For mental health startups, happiness is in niches – Marketingwithanoy

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last april, Alex and I reported CB Insights data showing that venture investment in mental health startups fell sharply in the first quarter of 2022 compared to the previous quarter. But in recent weeks, I’ve been hearing about several venture-backed deals in the health technology subsector. They made me curious: What areas of mental health are VC firms still willing to invest in? Let’s investigate. † Anna

mood swings

The more the pandemic seemed to ease, the less venture capital investors seemed willing to commit to companies and sectors that had initially benefited from the strong tailwind as most of the world began to stay home. In the public markets, the pandemic trade is over, with former darlings like Peloton and Zoom experiencing whiplash. Similarly, we saw a net decline in private investment in telehealth and mental health start-ups.

Market corrections after a period of hype are part of the investment game. But it would be hard to argue that mental health needs have declined. According to the World Health Organization, cases of anxiety and depression have increased by 25% in the first year of COVID-19. Just because we now hopefully put the worst of the pandemic behind us doesn’t mean everyone is suddenly feeling better — which is why a few recent funding rounds in mental health have caught my attention.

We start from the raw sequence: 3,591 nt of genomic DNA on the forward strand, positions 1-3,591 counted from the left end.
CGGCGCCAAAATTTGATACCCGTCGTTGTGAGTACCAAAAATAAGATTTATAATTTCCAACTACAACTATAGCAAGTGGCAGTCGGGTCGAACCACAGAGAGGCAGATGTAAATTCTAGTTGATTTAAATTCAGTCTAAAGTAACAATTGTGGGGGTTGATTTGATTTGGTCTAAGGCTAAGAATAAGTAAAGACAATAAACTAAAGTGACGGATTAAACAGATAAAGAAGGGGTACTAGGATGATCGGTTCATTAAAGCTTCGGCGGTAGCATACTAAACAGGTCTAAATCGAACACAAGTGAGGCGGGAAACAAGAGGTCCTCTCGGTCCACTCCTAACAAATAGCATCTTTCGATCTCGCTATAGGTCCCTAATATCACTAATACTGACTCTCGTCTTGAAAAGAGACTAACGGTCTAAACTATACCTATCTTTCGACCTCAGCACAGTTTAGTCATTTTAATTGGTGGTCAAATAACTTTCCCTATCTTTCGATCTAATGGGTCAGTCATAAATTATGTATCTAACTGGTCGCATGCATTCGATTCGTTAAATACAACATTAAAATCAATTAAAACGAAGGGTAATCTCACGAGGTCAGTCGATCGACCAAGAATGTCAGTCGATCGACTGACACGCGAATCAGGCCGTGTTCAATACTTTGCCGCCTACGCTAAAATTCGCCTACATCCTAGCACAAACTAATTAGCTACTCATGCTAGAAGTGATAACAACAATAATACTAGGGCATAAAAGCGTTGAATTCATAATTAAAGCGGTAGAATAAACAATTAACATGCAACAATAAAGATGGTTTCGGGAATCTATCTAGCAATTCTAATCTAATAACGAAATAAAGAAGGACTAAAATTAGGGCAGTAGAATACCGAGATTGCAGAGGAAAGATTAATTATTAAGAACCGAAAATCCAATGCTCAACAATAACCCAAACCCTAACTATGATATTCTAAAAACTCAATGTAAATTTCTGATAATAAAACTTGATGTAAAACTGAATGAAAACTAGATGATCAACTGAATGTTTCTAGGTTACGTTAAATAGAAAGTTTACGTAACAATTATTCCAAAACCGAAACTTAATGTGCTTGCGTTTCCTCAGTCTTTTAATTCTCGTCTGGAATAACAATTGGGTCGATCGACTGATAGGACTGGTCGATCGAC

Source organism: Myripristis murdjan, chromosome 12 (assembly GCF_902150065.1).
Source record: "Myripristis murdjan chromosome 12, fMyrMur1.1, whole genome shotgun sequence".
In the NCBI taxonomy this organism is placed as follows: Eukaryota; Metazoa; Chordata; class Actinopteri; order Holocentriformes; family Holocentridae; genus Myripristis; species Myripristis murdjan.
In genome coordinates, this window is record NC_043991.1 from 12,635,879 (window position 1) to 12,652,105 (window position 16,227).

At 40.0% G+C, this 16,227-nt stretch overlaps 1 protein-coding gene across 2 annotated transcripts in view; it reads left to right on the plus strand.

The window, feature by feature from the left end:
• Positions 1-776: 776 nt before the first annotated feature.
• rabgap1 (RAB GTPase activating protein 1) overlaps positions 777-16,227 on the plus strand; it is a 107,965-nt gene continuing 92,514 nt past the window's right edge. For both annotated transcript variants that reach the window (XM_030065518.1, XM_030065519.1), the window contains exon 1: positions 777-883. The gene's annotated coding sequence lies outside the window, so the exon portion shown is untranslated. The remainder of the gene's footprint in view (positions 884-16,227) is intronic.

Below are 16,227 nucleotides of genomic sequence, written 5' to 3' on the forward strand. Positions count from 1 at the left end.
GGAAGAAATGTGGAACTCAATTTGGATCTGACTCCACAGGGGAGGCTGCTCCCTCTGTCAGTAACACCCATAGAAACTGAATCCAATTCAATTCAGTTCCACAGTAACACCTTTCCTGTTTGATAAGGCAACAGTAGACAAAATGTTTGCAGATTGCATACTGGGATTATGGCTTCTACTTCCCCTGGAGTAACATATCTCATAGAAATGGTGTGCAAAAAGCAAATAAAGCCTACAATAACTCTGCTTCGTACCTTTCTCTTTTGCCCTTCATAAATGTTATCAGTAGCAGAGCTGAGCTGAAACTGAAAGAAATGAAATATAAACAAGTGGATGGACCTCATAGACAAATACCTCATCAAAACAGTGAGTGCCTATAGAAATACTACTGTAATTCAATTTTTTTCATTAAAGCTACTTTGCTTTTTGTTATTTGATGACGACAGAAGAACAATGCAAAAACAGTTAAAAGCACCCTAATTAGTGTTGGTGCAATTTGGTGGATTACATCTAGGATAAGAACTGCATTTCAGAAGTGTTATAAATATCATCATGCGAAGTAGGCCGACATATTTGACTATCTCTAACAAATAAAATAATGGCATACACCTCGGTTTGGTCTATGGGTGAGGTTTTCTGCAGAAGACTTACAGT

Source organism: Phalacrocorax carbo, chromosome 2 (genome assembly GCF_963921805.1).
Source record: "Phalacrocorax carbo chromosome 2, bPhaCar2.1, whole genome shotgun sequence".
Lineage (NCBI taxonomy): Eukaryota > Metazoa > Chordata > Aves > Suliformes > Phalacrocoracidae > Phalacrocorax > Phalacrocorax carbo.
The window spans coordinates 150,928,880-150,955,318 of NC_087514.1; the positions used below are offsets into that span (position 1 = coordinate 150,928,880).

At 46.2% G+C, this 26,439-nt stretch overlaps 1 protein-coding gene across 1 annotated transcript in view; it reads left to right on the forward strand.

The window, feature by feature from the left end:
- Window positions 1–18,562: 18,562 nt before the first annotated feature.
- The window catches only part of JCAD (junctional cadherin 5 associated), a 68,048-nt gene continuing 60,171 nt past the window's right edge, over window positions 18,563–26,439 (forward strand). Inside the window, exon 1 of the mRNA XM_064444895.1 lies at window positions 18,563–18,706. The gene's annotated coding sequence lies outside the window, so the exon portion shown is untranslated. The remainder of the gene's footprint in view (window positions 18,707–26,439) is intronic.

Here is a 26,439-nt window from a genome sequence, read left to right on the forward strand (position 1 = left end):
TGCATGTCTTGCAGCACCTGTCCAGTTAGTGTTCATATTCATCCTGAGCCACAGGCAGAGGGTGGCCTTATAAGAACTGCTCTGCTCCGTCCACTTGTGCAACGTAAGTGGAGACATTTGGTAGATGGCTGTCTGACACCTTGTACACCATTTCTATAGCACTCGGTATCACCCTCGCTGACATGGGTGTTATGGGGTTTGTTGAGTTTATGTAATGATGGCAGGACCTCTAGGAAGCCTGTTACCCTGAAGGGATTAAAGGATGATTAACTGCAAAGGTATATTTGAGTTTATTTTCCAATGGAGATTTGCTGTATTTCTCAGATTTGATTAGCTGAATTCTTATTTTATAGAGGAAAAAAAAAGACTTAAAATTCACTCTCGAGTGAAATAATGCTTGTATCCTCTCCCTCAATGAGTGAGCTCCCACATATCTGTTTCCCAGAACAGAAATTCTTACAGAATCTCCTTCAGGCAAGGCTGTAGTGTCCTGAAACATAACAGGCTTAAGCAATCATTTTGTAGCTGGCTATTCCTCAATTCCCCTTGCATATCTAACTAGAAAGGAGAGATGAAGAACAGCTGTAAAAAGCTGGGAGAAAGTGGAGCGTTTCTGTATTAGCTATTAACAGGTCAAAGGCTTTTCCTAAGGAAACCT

Of course, a few deals related to mental health are anecdotal. And since we’re mainly talking about early-stage deals, that doesn’t mean the investment decline has reversed. All in all, we won’t have more clarity until Q2 figures are available. But what’s interesting is that these startups point to some new approaches to mental health that VCs are still willing to invest in. Or, dare I say, show us where their minds are.

No longer understaffed?

VCs may run out of free space for the next header space. The broad mental health platform and its closest competitor, Calm, appear to have captured most of the mainstream bite-sized mindfulness market. But there are still gaps in the mental health market that need to be addressed — at least, some startups think so.

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